The government’s initial estimate of third-quarter GDP for the US is on track to decelerate to a 3.3% increase in the release due at the end of this week, based on the median for a set of nowcasts compiled by The Capital Spectator.
That’s a solid gain, but the estimate marks a substantially softer pace vs. the strong 4.2% rise reported for Q2.
Today’s updated projection for Q3 appears relatively reliable in the sense that the current median nowcast has been stable in recent weeks. Earlier this month, the median Q3 estimate was 3.2%.
Although the Q3 profile remains upbeat, analysts anticipate that a slowdown in output will continue in Q4 and perhaps into 2019. One clue for the downgraded outlook comes by way of a recent Reuters poll of over 500 economists, which reflects estimates of softer growth for the world economy in the months ahead. Janet Henry, global chief economist at HSBC, explains:
A simple dynamic is playing out in the global economy right now: the U.S. is booming, while most of the rest of the world slows or even stagnates. The stresses caused by this divergence are playing out uncomfortably in many emerging markets(NYSEARCA:EEM). A US Federal Reserve that is raising interest rates to prevent the US economy from overheating is constraining the policy options of countries where financial conditions are tightening and trade tensions intensifying.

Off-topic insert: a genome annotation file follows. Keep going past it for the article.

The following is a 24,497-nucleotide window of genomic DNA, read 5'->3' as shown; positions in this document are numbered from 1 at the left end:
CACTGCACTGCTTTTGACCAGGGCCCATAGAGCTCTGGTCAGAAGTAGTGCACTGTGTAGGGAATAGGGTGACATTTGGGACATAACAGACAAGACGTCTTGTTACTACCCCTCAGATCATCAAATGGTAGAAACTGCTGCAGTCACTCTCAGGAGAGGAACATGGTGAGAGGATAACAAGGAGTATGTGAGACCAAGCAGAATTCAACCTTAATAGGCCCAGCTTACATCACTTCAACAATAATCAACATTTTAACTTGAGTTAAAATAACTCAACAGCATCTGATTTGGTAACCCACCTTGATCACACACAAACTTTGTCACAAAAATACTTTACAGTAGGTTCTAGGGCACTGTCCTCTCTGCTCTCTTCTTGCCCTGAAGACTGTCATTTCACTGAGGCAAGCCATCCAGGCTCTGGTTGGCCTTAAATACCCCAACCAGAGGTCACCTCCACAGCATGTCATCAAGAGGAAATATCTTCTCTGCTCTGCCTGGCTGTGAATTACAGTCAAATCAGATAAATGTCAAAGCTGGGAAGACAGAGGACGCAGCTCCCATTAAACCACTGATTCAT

For now, at least, the US numbers published to date look healthy. Yesterday’s update of the Chicago Fed National Activity Index for September reflected a modest downshift in output, but the slight decline in the benchmark’s three-month reading to 0.21 still reflects a solid pace. But while Q3 ended on a relatively upbeat note via this reading, the Chicago Fed numbers also provide more support for thinking that the recent reacceleration in US growth has peaked.
Recession risk for the immediate future remains virtually nil, but as discussed in last week’s economic profile (and this week’s issue of the The US Business Cycle Risk Report), projections point to a risk that the slowdown will persist into 2019.
The estimates for next year could be wrong, of course, for the simple reason that a lot can happen between now and the first half of 2019 that surprises us. Accordingly, it’s still prudent to use the upbeat recent data as a guide. As such, it would be surprising if Friday’s Q3 GDP report reveals that growth slowed well below 3%.
The real issue is watching how the projections for Q4 evolve. Perhaps Friday’s GDP release will offer a new clue, which in turn will provide a bit more insight in what’s in store for 2019.